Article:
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Everglades Station Mimeo Report EES 70-7 May, 1970
Behavior of Viruses in Celery
T.A. Zitter 1/
The two virus diseases affecting celery, cucumber mosaic virus (CMV)
and western celery mosaic virus (WCMV), were studied in detail during the
past year. Since both are stylet-borne,aphid-transmitted viruses, knowledge
of their behavior in susceptible plants will help to explain spread under
field conditions. Attention was given to the ease of infection, symptom
development and recovery of the viruses from infected plants. Virus
multiplication in single and mixed infection was studied to determine how
virus concentrations correlate with aphid acquisition and transmission.
Investigations were conducted to determine if mechanical injury resulting
from topping plays a role in virus spread. The role of celery as the
source of inoculum for field spread of western celery mosaic virus is
MATERIALS AND METHODS
All experimental work was done in the lab and greenhouse unless
mentioned otherwise. The cucumber mosaic virus isolate used in this
study was originally isolated from Commelina sp. and was maintained in
either tobacco or celery plants. Field isolates of western celery mosaic
virus obtained in 1969 were continually maintained in celery for further
investigation. Young leaves from plants infected for 2 to 3 weeks were
used as sources of inoculum.
Mechanical inoculations.- Celery plants used in most of these experiments
were mechanically inoculated by the following procedure. Crude sap was
prepared by macerating CMV or WCMV infected leaf tissue in a mortar with
0.01M PO4 buffer, pH 7.0 (1:10 W/V) with the addition of charcoal during
grinding. The latter step was essential for good transmission of CMV. When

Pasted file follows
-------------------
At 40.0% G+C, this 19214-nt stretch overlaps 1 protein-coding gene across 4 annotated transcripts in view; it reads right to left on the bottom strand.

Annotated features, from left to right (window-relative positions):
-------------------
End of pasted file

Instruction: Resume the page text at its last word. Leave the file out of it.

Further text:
celery plants were mix-infected with both viruses simultaneously, equal
amounts of infected tissue were macerated together. The inoculum was
passed through four thicknesses of cheesecloth and collected in a Petri
dish. Celery plants in the two leaf-stalk stage and with the heart
leaves just beginning to unfold, were lightly dusted with 600 mesh
carborundum. Several leaflets on two tagged leaf-stalks were then
rubbed with a sterile glass spatula dipped in the infectious sap. Inoculated
plants along with healthy controls were placed in the greenhouse for
observation. Plants were checked at weekly intervals for symptom
1/ Assistant Professor (Assistant Plant Pathologist), Everglades Experiment
Station, Belle Glade, Florida.
appearance, and subsequently formed leaf-stalks were tagged. Pooled
virus samples from infected plants were collected, weighed, and then
frozen for future assay. CMV titers were determined by local lesion
assay on half leaves of Chenopodium amaranticolor Coste and Reyn
(lambsquarters). Each treatment was randomized on 12 leaves, giving
24 half leaves for comparison. Lesions appeared 2 days after inoculation
and were counted 2-3 days later. Western celery mosaic infections were
followed by symptom appearance and were confirmed by microscopic
observation of cytoplasmic inclusion bodies. Thin epidermal strips of
infected celery leaflets were stained and mounted on glass slides for
Mechanical topping.- In order to test the possibility of virus spread by
clippings ofcelery seedlings, the following experiment was performed.
Celery plants of either Florida 683 or FFPE 2-14 were grown in bagasse
boards and flats, respectively. The dense population of plants grown
under these conditions offered a situation similar to that found in
celery seedbeds. Western celery mosaic was selected for this test
because of its characteristic symptoms and its proven ease of transmission
by mechanical rubbing. Preparation of virus inoculum was essentially the
same as described above. Scissors contaminated by being dipped directly
into infectious sap were used to top celery to a height of 4-5 in. In
an additional treatment, a row of celery plants (5-6 plants) was mechanically